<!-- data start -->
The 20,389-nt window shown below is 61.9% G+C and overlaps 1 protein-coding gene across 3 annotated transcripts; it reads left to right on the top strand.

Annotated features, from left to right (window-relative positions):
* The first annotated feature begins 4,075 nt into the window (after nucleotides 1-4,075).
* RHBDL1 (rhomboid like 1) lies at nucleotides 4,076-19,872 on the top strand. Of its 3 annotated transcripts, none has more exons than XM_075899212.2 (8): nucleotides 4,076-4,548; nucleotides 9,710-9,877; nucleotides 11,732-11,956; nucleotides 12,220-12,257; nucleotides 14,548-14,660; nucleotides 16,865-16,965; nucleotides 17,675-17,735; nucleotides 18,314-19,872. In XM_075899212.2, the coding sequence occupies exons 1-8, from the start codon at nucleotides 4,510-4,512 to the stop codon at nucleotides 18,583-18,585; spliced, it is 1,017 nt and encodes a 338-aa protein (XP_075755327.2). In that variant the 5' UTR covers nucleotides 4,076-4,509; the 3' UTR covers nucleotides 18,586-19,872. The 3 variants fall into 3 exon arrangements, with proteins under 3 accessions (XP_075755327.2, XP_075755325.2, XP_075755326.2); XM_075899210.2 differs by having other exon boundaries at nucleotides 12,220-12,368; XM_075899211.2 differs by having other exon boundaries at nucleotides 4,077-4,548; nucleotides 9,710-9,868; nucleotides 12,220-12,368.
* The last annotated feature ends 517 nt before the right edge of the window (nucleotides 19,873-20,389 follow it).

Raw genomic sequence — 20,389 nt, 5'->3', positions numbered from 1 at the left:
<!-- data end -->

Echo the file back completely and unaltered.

The 20,389-nt window shown below is 61.9% G+C and overlaps 1 protein-coding gene across 3 annotated transcripts; it reads left to right on the top strand.

Annotated features, from left to right (window-relative positions):
* The first annotated feature begins 4,075 nt into the window (after nucleotides 1-4,075).
* RHBDL1 (rhomboid like 1) lies at nucleotides 4,076-19,872 on the top strand. Of its 3 annotated transcripts, none has more exons than XM_075899212.2 (8): nucleotides 4,076-4,548; nucleotides 9,710-9,877; nucleotides 11,732-11,956; nucleotides 12,220-12,257; nucleotides 14,548-14,660; nucleotides 16,865-16,965; nucleotides 17,675-17,735; nucleotides 18,314-19,872. In XM_075899212.2, the coding sequence occupies exons 1-8, from the start codon at nucleotides 4,510-4,512 to the stop codon at nucleotides 18,583-18,585; spliced, it is 1,017 nt and encodes a 338-aa protein (XP_075755327.2). In that variant the 5' UTR covers nucleotides 4,076-4,509; the 3' UTR covers nucleotides 18,586-19,872. The 3 variants fall into 3 exon arrangements, with proteins under 3 accessions (XP_075755327.2, XP_075755325.2, XP_075755326.2); XM_075899210.2 differs by having other exon boundaries at nucleotides 12,220-12,368; XM_075899211.2 differs by having other exon boundaries at nucleotides 4,077-4,548; nucleotides 9,710-9,868; nucleotides 12,220-12,368.
* The last annotated feature ends 517 nt before the right edge of the window (nucleotides 19,873-20,389 follow it).

Raw genomic sequence — 20,389 nt, 5'->3', positions numbered from 1 at the left: